Usman Aliyu
Mr. McDonald
G10 Integrated Humanities: Geography
14 May 2018

Essay on Hazards

“Scientific and technical innovation has mitigated more than worsened the impacts of hazards on human societies. Discuss.”

Scientific and technical innovation has moderately mitigated the impacts of hazards on human societies. In geographical terms, the word hazard can be defined as catastrophic and natural disasters. The scientific and technological innovation has greatly advanced and this could lead to a safer human society. Examples of scientific innovations that have mitigated the impacts of hazards are: Forecast (Scientific and calculated predictions), Architectural Innovations and Air Force Hurricane Hunters. All these scientific and technical innovation can mitigate the impacts of natural disasters such as Tropical Cyclones (Hurricanes) and Earthquakes.

Forecast is used synonymously with prediction at some times. Forecasting is the most effective way to mitigate the impacts of most hazards. Forecasting is when scientists make scientific observations to predict a natural disaster. Thus, giving citizens and federal staffs more time to prepare or even better, evacuate. This is the most effective method to mitigate the impacts caused by some hazards, this is seen when Hurricane Katrina struck. The preparation for Hurricane Katrina was not effective and due to this, a lot of lives were lost. Hurricane Katrina struck southeastern United States in August 2009. The damage caused by Hurricane Katrina is significant and is considered as the “costliest Hurricane” in the United States, the damage costs approximately 106 billion dollars (Britannica, 2005). On the other hand, according to Lt. Gen. Russel Honore, Hurricane Ike didn’t amass a large number of deaths because citizens had the chance to evacuate ahead of time. Lt. Gen. Russel Honore was a commander of a Joint Task Force Katrina. He was in charge of coordinating military personnel across the Gulf Coast region because Hurricane Katrina heavily impacted Gulf Coast region (Corey McKenna, 2009). Lt. Gen. Russel Honore believed that Hurricane Katrina was not planned effectively, thus leading to the death of more than 1800 people. He compared Hurricane Katrina and Hurricane Ike, in contrast to Hurricane Katrina, Hurricane Ike only killed fewer than 80 people because they were warned and had the chance to evacuate early and safely. Though, this source may have limitations, as the speaker is a person who was in charge of coordinating the military unit. The speaker is a part of the military coordinators so he could’ve been very pressured at that time. With all the evidence above, forecasting shows that it greatly mitigates the impact of some natural hazards.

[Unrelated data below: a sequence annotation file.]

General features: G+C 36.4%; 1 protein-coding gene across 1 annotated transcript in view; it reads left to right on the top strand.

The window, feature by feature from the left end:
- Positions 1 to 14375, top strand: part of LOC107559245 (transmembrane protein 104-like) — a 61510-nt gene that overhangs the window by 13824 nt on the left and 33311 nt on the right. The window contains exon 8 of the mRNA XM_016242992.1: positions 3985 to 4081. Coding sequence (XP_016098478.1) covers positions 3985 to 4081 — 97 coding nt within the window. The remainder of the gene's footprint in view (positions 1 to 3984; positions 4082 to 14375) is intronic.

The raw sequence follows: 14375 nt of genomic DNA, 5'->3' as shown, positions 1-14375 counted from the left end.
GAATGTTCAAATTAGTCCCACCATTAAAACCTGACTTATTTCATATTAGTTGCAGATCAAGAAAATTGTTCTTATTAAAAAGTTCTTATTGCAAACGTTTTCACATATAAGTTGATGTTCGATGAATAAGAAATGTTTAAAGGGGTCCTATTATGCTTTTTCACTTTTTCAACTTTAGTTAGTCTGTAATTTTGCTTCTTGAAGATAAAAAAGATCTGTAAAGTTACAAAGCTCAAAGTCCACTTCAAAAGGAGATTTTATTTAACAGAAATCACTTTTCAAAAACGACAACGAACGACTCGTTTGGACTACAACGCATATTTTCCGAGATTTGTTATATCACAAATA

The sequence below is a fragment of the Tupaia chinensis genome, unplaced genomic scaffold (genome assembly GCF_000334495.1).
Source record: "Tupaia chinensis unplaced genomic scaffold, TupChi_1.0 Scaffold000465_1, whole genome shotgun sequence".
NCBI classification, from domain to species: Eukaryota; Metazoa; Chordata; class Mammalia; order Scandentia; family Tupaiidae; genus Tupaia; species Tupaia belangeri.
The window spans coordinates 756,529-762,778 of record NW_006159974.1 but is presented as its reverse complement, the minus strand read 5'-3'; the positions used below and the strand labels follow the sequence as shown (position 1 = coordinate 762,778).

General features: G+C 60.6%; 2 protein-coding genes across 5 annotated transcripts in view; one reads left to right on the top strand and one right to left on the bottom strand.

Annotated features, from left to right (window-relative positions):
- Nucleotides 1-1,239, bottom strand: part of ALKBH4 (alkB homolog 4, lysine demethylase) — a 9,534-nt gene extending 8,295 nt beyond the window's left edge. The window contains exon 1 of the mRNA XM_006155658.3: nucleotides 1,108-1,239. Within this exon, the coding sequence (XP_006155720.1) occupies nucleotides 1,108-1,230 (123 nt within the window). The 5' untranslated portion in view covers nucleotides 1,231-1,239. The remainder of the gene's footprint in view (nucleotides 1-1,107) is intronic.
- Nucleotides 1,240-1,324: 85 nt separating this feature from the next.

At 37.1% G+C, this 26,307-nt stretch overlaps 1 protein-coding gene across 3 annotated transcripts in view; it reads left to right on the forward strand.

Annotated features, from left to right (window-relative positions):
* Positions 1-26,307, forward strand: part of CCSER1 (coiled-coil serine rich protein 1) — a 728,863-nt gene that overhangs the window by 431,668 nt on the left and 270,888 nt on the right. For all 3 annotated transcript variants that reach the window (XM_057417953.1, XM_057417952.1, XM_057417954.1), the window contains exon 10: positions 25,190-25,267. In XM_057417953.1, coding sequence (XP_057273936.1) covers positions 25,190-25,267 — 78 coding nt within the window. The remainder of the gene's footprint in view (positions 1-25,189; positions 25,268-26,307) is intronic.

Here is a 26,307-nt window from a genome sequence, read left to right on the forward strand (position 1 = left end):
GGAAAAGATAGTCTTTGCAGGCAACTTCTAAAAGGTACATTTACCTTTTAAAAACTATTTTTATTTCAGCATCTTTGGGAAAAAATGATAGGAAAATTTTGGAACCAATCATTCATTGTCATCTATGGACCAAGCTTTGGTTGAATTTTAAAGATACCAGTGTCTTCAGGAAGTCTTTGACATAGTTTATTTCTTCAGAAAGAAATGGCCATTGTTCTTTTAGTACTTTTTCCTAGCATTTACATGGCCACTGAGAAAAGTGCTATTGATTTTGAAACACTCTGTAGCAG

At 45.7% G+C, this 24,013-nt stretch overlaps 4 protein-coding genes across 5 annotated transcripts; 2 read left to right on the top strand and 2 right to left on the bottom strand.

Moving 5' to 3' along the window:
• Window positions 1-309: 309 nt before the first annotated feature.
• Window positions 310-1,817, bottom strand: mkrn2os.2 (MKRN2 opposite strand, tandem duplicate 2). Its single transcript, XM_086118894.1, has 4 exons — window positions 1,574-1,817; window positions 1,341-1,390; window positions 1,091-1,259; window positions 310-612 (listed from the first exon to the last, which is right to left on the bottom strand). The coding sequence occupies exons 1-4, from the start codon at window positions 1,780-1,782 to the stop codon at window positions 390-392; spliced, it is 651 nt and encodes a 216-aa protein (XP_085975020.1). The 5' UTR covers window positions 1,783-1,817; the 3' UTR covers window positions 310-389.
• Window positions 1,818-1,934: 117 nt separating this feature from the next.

The second example where scientific and technological innovation mitigates the impact on hazards could be the architectural methods of Traditional Chinese buildings. Traditional Chinese architectural techniques have significantly decreased the impacts of natural hazards on the Chinese buildings. An example where Chinese architectural innovations mitigate the impacts of natural hazards is the building structure of the Forbidden City. Earthquakes have struck The Forbidden City at least 200 times within 600 years until now. The Forbidden City, also known as the Earthquake proof palace, has survived this long and this much earthquakes only because of the technical innovation behind the architectural design. To the Chinese, The Forbidden City is a very memorable monument. An earthquake is formed because of earth’s constant movements. The crust is broken up into tectonic plates that move in different directions and different speeds. The technology used to mitigate the impacts of the earthquake, is the structural building itself. The traditional Chinese buildings are built from a lot of materials. Because of the materials used to build these, it makes them vulnerable to some natural hazards but almost indestructible to some. Its vulnerability is fire. Those are the only natural hazards that completely destroyed the Forbidden City. It’s been rebuilt a lot of times after that. The “Earthquake Proof Palace” is made up with mostly timberworks and other famous wood. The roof is a very big roof with a lot of decorations. The building consists of pillars on different sides of the building, these pillars aren’t just for decoration, but they serve as the roof’s supporter. The roof is very big and made up of heavy objects, it’s a miracle compared to western architecture. The secret behind the Forbidden City surviving 200 earthquakes is those pillars. During an experiment conducted by the Forbidden City seismologists, Dr. Joe, conducted experiments on a scaled model to find the secret on how the Forbidden City withstood the previous 200 earthquakes. To be precise with this experiment, the scaled model was made with wood. They simulated quakes from 9.0 to even above the highest recorded earthquake in history. This architectural innovation has proven to mitigate the impacts of natural hazards on human society.